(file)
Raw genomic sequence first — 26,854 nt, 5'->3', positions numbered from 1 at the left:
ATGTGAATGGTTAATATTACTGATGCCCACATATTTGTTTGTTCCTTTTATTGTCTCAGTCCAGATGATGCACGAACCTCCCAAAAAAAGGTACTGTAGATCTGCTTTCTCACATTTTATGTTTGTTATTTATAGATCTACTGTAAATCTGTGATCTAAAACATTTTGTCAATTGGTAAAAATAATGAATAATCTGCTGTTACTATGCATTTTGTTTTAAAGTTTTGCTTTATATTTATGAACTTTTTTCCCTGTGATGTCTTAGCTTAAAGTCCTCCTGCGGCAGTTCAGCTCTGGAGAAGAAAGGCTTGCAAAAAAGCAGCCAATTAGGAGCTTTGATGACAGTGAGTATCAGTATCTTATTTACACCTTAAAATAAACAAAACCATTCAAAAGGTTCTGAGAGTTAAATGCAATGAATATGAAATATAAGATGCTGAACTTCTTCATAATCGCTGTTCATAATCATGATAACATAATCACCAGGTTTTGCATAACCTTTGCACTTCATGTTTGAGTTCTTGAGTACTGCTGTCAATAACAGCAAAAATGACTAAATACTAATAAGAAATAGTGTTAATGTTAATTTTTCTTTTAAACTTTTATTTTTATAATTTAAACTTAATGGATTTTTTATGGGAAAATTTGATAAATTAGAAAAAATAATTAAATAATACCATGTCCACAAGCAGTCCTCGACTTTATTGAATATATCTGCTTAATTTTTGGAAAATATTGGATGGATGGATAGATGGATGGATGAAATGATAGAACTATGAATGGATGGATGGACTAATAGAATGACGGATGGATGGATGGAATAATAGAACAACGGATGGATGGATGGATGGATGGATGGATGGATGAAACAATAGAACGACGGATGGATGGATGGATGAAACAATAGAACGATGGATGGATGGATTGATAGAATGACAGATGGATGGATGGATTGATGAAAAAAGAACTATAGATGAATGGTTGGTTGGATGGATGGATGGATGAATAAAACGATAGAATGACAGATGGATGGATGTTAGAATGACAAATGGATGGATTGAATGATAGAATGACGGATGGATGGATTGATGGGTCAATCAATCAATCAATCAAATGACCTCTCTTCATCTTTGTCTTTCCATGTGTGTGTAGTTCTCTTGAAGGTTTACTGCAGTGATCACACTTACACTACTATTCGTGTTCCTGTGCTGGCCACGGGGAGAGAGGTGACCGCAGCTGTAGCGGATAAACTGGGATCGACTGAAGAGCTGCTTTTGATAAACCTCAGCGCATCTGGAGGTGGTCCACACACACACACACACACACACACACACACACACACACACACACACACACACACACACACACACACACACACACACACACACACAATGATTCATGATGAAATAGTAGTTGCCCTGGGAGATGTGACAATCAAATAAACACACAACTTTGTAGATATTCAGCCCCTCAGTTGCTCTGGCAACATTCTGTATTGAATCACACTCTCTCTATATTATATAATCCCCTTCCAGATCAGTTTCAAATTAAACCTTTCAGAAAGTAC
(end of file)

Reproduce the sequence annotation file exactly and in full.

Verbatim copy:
Raw genomic sequence first — 26,854 nt, 5'->3', positions numbered from 1 at the left:
ATGTGAATGGTTAATATTACTGATGCCCACATATTTGTTTGTTCCTTTTATTGTCTCAGTCCAGATGATGCACGAACCTCCCAAAAAAAGGTACTGTAGATCTGCTTTCTCACATTTTATGTTTGTTATTTATAGATCTACTGTAAATCTGTGATCTAAAACATTTTGTCAATTGGTAAAAATAATGAATAATCTGCTGTTACTATGCATTTTGTTTTAAAGTTTTGCTTTATATTTATGAACTTTTTTCCCTGTGATGTCTTAGCTTAAAGTCCTCCTGCGGCAGTTCAGCTCTGGAGAAGAAAGGCTTGCAAAAAAGCAGCCAATTAGGAGCTTTGATGACAGTGAGTATCAGTATCTTATTTACACCTTAAAATAAACAAAACCATTCAAAAGGTTCTGAGAGTTAAATGCAATGAATATGAAATATAAGATGCTGAACTTCTTCATAATCGCTGTTCATAATCATGATAACATAATCACCAGGTTTTGCATAACCTTTGCACTTCATGTTTGAGTTCTTGAGTACTGCTGTCAATAACAGCAAAAATGACTAAATACTAATAAGAAATAGTGTTAATGTTAATTTTTCTTTTAAACTTTTATTTTTATAATTTAAACTTAATGGATTTTTTATGGGAAAATTTGATAAATTAGAAAAAATAATTAAATAATACCATGTCCACAAGCAGTCCTCGACTTTATTGAATATATCTGCTTAATTTTTGGAAAATATTGGATGGATGGATAGATGGATGGATGAAATGATAGAACTATGAATGGATGGATGGACTAATAGAATGACGGATGGATGGATGGAATAATAGAACAACGGATGGATGGATGGATGGATGGATGGATGGATGAAACAATAGAACGACGGATGGATGGATGGATGAAACAATAGAACGATGGATGGATGGATTGATAGAATGACAGATGGATGGATGGATTGATGAAAAAAGAACTATAGATGAATGGTTGGTTGGATGGATGGATGGATGAATAAAACGATAGAATGACAGATGGATGGATGTTAGAATGACAAATGGATGGATTGAATGATAGAATGACGGATGGATGGATTGATGGGTCAATCAATCAATCAATCAAATGACCTCTCTTCATCTTTGTCTTTCCATGTGTGTGTAGTTCTCTTGAAGGTTTACTGCAGTGATCACACTTACACTACTATTCGTGTTCCTGTGCTGGCCACGGGGAGAGAGGTGACCGCAGCTGTAGCGGATAAACTGGGATCGACTGAAGAGCTGCTTTTGATAAACCTCAGCGCATCTGGAGGTGGTCCACACACACACACACACACACACACACACACACACACACACACACACACACACACACACACACACACACACACACACACACACACAATGATTCATGATGAAATAGTAGTTGCCCTGGGAGATGTGACAATCAAATAAACACACAACTTTGTAGATATTCAGCCCCTCAGTTGCTCTGGCAACATTCTGTATTGAATCACACTCTCTCTATATTATATAATCCCCTTCCAGATCAGTTTCAAATTAAACCTTTCAGAAAGTAC